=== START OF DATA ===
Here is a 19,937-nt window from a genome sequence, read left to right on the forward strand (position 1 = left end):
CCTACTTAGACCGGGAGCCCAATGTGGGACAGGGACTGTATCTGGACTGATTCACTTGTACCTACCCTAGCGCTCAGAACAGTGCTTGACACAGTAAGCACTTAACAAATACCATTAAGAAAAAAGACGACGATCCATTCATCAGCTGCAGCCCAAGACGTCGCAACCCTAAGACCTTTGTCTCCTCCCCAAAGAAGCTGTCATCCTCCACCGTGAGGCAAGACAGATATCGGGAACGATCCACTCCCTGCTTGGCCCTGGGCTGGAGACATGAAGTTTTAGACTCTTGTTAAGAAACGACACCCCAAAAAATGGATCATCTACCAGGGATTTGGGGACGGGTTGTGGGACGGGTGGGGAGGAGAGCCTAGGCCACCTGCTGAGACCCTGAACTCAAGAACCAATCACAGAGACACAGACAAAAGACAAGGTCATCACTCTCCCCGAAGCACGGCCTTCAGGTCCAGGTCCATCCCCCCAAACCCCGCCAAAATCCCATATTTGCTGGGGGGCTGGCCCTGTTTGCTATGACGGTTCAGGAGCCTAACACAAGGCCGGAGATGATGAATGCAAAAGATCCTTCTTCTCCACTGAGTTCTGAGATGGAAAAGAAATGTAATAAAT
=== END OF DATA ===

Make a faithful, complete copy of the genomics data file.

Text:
Here is a 19,937-nt window from a genome sequence, read left to right on the forward strand (position 1 = left end):
CCTACTTAGACCGGGAGCCCAATGTGGGACAGGGACTGTATCTGGACTGATTCACTTGTACCTACCCTAGCGCTCAGAACAGTGCTTGACACAGTAAGCACTTAACAAATACCATTAAGAAAAAAGACGACGATCCATTCATCAGCTGCAGCCCAAGACGTCGCAACCCTAAGACCTTTGTCTCCTCCCCAAAGAAGCTGTCATCCTCCACCGTGAGGCAAGACAGATATCGGGAACGATCCACTCCCTGCTTGGCCCTGGGCTGGAGACATGAAGTTTTAGACTCTTGTTAAGAAACGACACCCCAAAAAATGGATCATCTACCAGGGATTTGGGGACGGGTTGTGGGACGGGTGGGGAGGAGAGCCTAGGCCACCTGCTGAGACCCTGAACTCAAGAACCAATCACAGAGACACAGACAAAAGACAAGGTCATCACTCTCCCCGAAGCACGGCCTTCAGGTCCAGGTCCATCCCCCCAAACCCCGCCAAAATCCCATATTTGCTGGGGGGCTGGCCCTGTTTGCTATGACGGTTCAGGAGCCTAACACAAGGCCGGAGATGATGAATGCAAAAGATCCTTCTTCTCCACTGAGTTCTGAGATGGAAAAGAAATGTAATAAAT